Letter to the Editor: Disconnect between public opinion, elected officials


A recent survey of Hamilton and Lebanon, NY residents conducted by the Colgate University Upstate Institute in cooperation with Madison County Citizens for Safe Energy found that almost 70% of them trusted the gas industry not at all, half expected quality to life to get worse, 53% expected property values will decrease, 60% expected quality of drinking water will get worse, 68% expected that the natural environment will get worse, 52% are not optimistic about the future with natural gas development, 56% do not believe that the negative impacts of natural gas can be fixed, 56% agree that gas development will create long-term environmental problems, 61% disagree that any gas development benefits outweigh any costs. Only 34% believe that natural gas development should be encouraged.

In June of this year a Pulse Opinion Research Poll of Chenango County residents found that a majority of 48% to 38% want their towns to support local moratoriums or bans. Another June poll by Public Policy Polling found that 56% to 42% opposed Cuomo’s plan to frack the southern tier first and 49% to 36% favored local moratoriums or bans and 57% were very concerned about fracking in Chenango County.

But a majority of Chenango County Town elected officials still seem to favor high volume fracking. Why is there this strange disconnect between Chenango County public opinion and their politicians? Why do our County’s supervisors continue to employ a gas consultant who says in a public meeting that all popular press stories about gas well accidents and water contaminations are inaccurate and that only gas industry geologists can be trusted for genuine science? Could it possibly be that those geologists being employed by the industry are biased in favor of keeping their jobs?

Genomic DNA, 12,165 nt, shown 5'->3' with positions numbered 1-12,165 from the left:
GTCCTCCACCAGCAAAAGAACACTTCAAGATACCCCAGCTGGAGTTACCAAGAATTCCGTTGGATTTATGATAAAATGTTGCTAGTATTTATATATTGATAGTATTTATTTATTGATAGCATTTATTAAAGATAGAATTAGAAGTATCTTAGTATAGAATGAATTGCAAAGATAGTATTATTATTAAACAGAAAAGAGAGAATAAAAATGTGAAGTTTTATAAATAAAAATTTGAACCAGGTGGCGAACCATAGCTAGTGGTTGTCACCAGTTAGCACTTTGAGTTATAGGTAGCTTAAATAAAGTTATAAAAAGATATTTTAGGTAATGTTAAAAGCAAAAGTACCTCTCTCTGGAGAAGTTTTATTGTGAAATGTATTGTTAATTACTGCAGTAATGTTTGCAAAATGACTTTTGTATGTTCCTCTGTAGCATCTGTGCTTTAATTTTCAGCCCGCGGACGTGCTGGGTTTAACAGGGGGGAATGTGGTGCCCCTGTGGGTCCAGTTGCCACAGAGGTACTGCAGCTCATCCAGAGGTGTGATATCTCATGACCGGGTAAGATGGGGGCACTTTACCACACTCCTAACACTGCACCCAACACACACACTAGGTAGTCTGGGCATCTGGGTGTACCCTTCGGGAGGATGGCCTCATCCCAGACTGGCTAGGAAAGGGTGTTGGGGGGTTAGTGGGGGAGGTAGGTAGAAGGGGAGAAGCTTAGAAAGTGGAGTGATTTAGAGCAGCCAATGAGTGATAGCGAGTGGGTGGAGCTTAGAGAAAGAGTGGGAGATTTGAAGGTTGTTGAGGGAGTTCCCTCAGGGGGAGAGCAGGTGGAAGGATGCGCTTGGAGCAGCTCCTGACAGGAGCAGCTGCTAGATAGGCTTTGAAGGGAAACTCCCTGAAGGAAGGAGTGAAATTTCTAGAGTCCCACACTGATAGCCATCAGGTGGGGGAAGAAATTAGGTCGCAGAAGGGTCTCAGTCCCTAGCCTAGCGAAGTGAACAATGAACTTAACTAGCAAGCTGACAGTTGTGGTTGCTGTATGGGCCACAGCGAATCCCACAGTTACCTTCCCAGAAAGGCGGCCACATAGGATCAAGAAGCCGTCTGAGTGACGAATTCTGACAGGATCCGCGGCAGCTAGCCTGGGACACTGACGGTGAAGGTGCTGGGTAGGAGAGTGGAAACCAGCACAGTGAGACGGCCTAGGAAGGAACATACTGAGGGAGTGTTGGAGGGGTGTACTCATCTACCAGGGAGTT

When studies have shown that water wells are impacted not only with methane from nearby gas wells but also with drilling chemicals and heavy metals and salts from the shale, when the air is polluted from the wells, the fracking, the frack waste pits and the compressor stations and when people living close by suffer documented health effects why do so many Chenango County town officials keep pretending that they are not aware of what is going on in the rest of the country, wherever there is intensive drilling and fracking?

I can tell you that people are still concerned in Plymouth. We’ve asked Mary Menapeace, a registered nurse, to come in from the Skaneatles area to tell us some of what she knows about fracking related health problems. She has also observed that two landowners living close to gas wells in her area now use imported water and have signed nondisclosure agreements with Chesapeake. “A dairy farmer up there has 4 wells. One of the wells had a gauge that started rising ... the farmer called CHK who came next day and removed the gauge! And another friend had a lease recorded that was not what he signed ... clear fraud. He took it to the assistant Attorney General in Binghamton and became the first landowner in Onondaga County to be released from his lease. None those wells are hooked to pipelines.” Incredibly, these wells were drilled as long ago as 2006.

Our Plymouth Town Board Meeting will be at 6:30 p.m., September 10.

Peter Hudiburg

Plymouth Friends of Clean Water

South Plymouth

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